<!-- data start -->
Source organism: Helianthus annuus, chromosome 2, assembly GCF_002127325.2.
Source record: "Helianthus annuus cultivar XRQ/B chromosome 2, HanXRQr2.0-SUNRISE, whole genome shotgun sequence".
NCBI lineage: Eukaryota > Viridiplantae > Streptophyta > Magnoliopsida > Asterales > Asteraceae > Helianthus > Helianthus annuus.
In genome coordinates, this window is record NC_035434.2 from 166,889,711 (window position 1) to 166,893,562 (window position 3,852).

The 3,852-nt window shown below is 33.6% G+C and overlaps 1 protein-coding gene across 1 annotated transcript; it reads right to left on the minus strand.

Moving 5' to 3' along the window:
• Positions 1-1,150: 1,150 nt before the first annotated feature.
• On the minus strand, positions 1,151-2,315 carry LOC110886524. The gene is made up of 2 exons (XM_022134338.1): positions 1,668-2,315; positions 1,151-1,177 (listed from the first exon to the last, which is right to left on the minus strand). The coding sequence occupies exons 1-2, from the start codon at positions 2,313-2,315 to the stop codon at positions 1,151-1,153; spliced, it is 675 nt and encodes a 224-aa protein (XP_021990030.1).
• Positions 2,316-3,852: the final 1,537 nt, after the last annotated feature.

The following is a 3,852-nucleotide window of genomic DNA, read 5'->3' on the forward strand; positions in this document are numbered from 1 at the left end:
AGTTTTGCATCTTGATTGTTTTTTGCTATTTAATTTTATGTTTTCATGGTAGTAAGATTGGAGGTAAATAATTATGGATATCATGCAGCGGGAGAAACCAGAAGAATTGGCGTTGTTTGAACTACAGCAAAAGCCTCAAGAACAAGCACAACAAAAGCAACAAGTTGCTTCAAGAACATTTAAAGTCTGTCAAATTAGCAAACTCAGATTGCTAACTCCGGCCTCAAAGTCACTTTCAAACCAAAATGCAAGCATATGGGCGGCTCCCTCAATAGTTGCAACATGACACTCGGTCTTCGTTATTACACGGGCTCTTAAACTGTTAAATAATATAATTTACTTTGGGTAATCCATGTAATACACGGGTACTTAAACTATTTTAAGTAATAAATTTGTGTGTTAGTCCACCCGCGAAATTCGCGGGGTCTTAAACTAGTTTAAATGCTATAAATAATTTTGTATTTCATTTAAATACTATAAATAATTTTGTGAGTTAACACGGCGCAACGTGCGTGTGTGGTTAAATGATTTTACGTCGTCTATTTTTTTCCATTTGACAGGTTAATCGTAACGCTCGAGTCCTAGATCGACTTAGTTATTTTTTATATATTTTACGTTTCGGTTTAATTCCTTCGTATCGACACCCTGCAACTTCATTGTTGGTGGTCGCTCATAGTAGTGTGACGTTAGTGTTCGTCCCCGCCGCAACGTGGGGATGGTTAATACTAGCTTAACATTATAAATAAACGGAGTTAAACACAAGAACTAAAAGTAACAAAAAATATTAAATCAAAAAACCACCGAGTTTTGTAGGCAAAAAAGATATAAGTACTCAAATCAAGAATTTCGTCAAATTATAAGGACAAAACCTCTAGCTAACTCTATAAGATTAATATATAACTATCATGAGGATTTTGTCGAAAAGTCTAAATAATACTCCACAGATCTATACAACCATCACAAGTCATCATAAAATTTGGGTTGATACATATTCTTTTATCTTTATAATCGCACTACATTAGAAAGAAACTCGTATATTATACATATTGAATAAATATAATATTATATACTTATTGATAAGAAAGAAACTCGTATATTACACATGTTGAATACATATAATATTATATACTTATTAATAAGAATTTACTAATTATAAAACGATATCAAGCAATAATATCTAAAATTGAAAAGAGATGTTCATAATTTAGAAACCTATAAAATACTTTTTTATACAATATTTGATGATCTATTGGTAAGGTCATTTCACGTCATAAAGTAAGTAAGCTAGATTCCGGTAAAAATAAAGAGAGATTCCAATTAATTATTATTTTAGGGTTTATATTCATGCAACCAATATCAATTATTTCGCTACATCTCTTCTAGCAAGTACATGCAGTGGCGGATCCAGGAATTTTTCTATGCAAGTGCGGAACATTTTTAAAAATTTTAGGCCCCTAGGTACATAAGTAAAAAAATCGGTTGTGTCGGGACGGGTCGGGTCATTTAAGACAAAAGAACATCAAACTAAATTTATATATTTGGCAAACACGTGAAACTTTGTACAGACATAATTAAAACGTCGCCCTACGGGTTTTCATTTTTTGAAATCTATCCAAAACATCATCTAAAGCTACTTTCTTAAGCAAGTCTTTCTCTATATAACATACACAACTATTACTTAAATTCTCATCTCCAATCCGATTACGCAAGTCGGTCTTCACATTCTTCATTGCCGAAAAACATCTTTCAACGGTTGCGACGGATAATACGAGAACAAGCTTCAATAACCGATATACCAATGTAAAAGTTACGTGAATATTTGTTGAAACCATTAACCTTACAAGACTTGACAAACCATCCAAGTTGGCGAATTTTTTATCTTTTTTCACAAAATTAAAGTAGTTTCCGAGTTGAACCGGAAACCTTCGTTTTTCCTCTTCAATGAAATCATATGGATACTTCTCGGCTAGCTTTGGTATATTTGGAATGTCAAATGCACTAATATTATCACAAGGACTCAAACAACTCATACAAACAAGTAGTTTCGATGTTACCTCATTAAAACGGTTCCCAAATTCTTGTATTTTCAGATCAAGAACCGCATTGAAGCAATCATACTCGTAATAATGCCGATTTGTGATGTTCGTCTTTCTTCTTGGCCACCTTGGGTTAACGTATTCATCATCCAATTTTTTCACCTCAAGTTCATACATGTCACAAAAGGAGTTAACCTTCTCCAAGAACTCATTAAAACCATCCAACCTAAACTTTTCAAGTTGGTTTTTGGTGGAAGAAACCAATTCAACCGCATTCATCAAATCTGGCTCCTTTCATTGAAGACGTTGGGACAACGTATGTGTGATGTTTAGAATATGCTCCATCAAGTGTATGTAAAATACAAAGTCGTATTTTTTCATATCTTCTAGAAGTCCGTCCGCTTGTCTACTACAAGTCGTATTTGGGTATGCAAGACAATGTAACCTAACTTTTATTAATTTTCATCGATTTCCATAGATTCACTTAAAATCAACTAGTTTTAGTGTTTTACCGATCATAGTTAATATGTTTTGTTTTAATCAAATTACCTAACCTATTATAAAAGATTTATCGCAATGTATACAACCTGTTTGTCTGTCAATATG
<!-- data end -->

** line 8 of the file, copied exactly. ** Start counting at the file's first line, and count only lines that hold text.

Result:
• On the minus strand, positions 1,151-2,315 carry LOC110886524. The gene is made up of 2 exons (XM_022134338.1): positions 1,668-2,315; positions 1,151-1,177 (listed from the first exon to the last, which is right to left on the minus strand). The coding sequence occupies exons 1-2, from the start codon at positions 2,313-2,315 to the stop codon at positions 1,151-1,153; spliced, it is 675 nt and encodes a 224-aa protein (XP_021990030.1).